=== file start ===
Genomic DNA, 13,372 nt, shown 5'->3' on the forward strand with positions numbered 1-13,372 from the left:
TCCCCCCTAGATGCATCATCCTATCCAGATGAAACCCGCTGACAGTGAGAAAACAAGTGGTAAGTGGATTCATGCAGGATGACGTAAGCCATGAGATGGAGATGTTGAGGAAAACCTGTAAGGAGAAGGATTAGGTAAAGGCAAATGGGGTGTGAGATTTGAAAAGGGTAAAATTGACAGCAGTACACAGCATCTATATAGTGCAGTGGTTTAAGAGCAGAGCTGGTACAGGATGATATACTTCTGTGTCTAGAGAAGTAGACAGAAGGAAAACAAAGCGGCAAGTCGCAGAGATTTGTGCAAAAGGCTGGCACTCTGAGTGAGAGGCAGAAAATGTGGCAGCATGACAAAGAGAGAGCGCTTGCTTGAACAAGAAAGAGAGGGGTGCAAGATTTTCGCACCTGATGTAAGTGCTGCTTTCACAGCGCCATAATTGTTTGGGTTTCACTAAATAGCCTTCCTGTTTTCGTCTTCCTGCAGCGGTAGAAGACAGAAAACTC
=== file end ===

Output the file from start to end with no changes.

Genomic DNA, 13,372 nt, shown 5'->3' on the forward strand with positions numbered 1-13,372 from the left:
TCCCCCCTAGATGCATCATCCTATCCAGATGAAACCCGCTGACAGTGAGAAAACAAGTGGTAAGTGGATTCATGCAGGATGACGTAAGCCATGAGATGGAGATGTTGAGGAAAACCTGTAAGGAGAAGGATTAGGTAAAGGCAAATGGGGTGTGAGATTTGAAAAGGGTAAAATTGACAGCAGTACACAGCATCTATATAGTGCAGTGGTTTAAGAGCAGAGCTGGTACAGGATGATATACTTCTGTGTCTAGAGAAGTAGACAGAAGGAAAACAAAGCGGCAAGTCGCAGAGATTTGTGCAAAAGGCTGGCACTCTGAGTGAGAGGCAGAAAATGTGGCAGCATGACAAAGAGAGAGCGCTTGCTTGAACAAGAAAGAGAGGGGTGCAAGATTTTCGCACCTGATGTAAGTGCTGCTTTCACAGCGCCATAATTGTTTGGGTTTCACTAAATAGCCTTCCTGTTTTCGTCTTCCTGCAGCGGTAGAAGACAGAAAACTC